Getting to Know Photography

May 15, 2011 at 5:32 pm 2 comments

Because I’m studying for my minor exam in  photography, I haven’t had much time to blog.  However, I thought I’d share some highlights from my studies on portraiture and ethnography.

Plumbe National Daguerrian Gallery, unidentified man, daguerreotype, Boston, c. 19th century, author's collection

A couple of the most provocative essays I’ve read so far:
Laura Wexler’s “Seeing Sentiment: Photography, Race, and the Innocent Eye” in Female Subjects in Black and White: Race, Psychoanalysis, Feminism. Edited by Elizabeth Abel, Barbara Christian, Helene Moglen. Berkeley, CA: University of California, 1997.
Wexler suggests that within photography discourse there’s been a refusal to critically engage  social issues. She calls this phenomenon “anekphrasis,” the opposite of ekphrasis, the description of a work of art.  To begin to tackle this issue, Wexler examines several nineteenth-century photographs made by George Cook and his son Heustis Cook.  She argues that even though their photographs of former slaves have been reprinted several times, few scholars have critically studied them. Wexler offers a particularly detailed and convincing interpretation of George Cook’s photograph of his, then enslaved, nursemaid holding his infant son (Heustis Cook). Her reading challenges dominant notions of mother and child imagery, interrogates gender and racial constructions, expands how we recognize and define acts of resistance, and elucidates the importance of social and historical context in photography studies.
Favorite passage from Wexler’s essay: “Photography has always been a constitutive force not merely reflecting but actively determining the social spaces in which we live our lives.” (180)

Brian Wallis’ “Black Bodies, White Science: Louis Agassiz’s Slave Daguerreotypes.” Smithsonian American Art 9, 2 (Summer 1995): 38-61.
Wallis outlines how scientist Louis Agassiz became a proponent of  polygenesis, the theory that people originated from various separate races.  In 1850 Agassiz went to  a South Carolina plantation to study the slave population. To support his theory with visual evidence, he hired a local photographer, Joseph T. Zealy, to make daguerreotype images of seven slaves.  In opposition with Alan Trachtenberg, Wallis argues that Agassiz’s images, which include frontal and profile views of the subjects in varying states of undress, are not portraits, but ethnographic types. (Some of the images are available on the website – Peabody Museum of Archaeology and Ethnology, search for keyword: Zealy)  In the conclusion, Wallis discusses how these images can be retrieved from the ethnographic realm. He mentions how contemporary photographer Carrie Mae Weems re-contextualized the images in Carrie Mae Weems Reacts to “Hidden Witnesses,” a collaborative exhibition at the J.Paul Getty Museum in 1995.  For the show, Weems re-photographed and enlarged Agassiz’s daguerreotype images and placed a red tint and short texts over the resulting images.  She exhibited her updated reproductions in wall frames along with photographs she made of contemporary South Carolinian culture. Wallis argues that Weems’ appropriation of Agassiz’s work subverted the original intentions and personalized the subjects.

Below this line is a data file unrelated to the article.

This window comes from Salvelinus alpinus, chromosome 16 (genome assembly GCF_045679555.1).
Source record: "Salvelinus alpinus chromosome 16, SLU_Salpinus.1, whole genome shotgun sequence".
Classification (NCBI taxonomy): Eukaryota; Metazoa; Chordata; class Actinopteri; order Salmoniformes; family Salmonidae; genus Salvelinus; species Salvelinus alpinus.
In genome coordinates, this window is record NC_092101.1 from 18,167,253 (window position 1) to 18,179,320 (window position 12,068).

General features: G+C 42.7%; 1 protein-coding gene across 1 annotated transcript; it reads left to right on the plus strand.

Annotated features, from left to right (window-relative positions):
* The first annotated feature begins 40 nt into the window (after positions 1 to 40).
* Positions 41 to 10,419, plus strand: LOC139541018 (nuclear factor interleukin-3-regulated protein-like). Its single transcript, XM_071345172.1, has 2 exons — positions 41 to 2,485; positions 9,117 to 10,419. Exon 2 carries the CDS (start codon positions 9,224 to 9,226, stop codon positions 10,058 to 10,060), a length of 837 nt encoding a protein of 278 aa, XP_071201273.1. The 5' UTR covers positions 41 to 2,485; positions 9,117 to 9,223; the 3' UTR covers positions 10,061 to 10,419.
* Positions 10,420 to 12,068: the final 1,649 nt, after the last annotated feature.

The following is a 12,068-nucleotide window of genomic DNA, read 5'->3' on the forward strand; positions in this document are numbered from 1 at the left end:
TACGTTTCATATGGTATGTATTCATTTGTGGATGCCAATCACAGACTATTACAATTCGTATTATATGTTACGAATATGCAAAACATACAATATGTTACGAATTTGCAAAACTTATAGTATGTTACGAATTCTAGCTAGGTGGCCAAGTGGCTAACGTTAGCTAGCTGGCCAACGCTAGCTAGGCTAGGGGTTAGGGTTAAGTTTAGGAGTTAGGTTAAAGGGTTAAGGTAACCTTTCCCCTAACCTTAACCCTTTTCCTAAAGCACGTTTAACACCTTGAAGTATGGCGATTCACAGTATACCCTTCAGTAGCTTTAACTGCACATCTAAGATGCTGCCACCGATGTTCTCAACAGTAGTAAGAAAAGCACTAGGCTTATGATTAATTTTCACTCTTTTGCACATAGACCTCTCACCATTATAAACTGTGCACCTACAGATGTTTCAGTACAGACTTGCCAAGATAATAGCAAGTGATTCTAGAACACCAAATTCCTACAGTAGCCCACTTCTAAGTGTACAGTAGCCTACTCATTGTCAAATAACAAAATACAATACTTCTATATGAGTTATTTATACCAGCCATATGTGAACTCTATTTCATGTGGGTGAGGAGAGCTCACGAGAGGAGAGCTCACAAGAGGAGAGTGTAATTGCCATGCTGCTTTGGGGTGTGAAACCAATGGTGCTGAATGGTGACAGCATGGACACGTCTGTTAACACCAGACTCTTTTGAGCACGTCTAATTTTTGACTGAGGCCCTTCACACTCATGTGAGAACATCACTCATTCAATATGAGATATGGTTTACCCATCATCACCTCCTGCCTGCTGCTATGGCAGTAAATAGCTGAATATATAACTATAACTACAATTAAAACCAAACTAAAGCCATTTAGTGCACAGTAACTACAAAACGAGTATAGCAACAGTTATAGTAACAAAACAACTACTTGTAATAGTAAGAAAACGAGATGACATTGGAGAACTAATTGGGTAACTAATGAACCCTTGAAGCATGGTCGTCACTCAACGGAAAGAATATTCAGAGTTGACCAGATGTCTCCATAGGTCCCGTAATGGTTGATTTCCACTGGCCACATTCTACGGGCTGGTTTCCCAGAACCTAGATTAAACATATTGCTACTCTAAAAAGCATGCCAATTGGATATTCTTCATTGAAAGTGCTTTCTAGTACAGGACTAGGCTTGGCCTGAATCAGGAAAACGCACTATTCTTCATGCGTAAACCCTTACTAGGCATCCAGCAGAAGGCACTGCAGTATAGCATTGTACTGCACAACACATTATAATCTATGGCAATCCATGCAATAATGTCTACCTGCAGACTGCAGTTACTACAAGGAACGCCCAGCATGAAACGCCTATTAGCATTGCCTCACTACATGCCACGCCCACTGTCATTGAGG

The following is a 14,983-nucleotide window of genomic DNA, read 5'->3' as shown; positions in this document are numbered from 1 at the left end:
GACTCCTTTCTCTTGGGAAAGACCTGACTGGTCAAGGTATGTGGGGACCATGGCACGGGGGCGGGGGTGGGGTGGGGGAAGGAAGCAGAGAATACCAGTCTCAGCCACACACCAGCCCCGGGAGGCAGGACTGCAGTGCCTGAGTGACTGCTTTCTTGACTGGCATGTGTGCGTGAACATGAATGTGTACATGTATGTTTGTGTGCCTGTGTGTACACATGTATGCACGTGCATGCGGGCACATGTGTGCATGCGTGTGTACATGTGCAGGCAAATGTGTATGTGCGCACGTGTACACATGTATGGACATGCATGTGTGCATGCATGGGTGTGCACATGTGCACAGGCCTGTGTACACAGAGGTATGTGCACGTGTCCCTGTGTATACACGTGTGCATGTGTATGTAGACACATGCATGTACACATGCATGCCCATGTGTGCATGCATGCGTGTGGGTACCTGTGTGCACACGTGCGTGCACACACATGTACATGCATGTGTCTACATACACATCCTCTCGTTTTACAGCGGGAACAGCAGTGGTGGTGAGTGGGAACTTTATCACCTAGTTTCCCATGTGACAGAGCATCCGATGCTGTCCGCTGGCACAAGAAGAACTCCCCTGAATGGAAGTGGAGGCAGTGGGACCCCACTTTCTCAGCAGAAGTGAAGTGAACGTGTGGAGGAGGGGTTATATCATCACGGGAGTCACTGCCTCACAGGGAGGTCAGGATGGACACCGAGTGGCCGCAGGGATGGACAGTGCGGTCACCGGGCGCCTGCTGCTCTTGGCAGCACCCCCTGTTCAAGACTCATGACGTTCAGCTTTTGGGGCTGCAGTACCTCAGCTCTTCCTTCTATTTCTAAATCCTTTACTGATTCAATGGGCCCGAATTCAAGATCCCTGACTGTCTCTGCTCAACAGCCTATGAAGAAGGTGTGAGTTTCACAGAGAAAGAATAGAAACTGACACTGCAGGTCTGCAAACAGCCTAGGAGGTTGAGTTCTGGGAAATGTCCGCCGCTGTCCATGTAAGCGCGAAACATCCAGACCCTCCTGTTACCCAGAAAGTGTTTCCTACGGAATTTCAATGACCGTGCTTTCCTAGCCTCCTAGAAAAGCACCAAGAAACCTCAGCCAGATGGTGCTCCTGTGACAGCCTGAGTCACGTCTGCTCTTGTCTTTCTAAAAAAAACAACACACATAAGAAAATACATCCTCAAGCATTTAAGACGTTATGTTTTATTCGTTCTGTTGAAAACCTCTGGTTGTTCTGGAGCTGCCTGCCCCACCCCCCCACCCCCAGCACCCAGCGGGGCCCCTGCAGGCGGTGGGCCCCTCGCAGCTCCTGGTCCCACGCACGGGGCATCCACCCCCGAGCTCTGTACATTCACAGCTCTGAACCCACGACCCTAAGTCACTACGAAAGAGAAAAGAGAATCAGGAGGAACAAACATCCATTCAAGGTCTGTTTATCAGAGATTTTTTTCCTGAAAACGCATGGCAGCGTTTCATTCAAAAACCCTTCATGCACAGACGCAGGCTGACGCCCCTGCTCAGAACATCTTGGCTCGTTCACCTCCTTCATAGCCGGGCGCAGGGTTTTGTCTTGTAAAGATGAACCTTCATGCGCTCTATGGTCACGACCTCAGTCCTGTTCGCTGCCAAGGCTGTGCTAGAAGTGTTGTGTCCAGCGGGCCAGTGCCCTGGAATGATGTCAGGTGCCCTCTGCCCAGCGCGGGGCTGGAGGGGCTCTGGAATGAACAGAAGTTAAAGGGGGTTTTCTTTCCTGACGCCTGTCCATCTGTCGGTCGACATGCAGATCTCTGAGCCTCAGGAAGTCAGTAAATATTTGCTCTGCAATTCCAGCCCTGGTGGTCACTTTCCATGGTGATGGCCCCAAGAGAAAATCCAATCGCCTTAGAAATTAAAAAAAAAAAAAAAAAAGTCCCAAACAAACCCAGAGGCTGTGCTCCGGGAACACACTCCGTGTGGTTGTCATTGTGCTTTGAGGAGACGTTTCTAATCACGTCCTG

Best book I’ve read so far:
Contest of Meaning: Critical Histories of Photography. Edited by Richard Bolton. Cambridge, MA: MIT Press, 1989.  This seminal book contains fourteen essays that enlarge and explore definitions of photography.
Authors include: Richard Bolton, Douglas Crimp, Christopher Phillips, Benjamin Buchloh, Abigail Solomon-Godeau, Catherine Lord, Deborah Bright, Sally Stein, Jan Zita Grover, Carol Squires, Esther Parada, Rosalind Krauss, Martha Rosler, and Allan Sekula.
(Available on Amazon)

Photo facts:
From the very early days of photography, around 1840, law enforcement embraced the medium.  Today’s mug shot is the descendent of early identification portraits first made with the daguerreotype process.
Good references on criminal photography:

  • Sekula, Allan. “The Body and the Archive.” In Contest of Meaning: Critical Histories of Photography. Richard Bolton, ed. Cambridge, MA: MIT Press, 1989.
  • Tagg, John. The Burden of Representation: Essays on Photographies and Histories. Amherst, MA: University of Massachusetts, 1988.

Entry filed under: Photography. Tags: , , , , , , , , , , , , .

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2 Comments Add your own

  • 1. terryownby  |  July 4, 2011 at 8:57 pm

    You may find Molly Rogers’ article on slave daguerreotypes of interest: Rogers, M. (2006). “The Slave Daguerreotypes of the Peabody Museum: Scientific Meaning and Utility.” History of Photography, (30)1, p. 39.

    Good luck with your doctorate studies!

    Terry Ownby, PhD

    • 2. artstuffmatters  |  July 4, 2011 at 9:51 pm

      Thank you for the information. I’ll definitely look for it.


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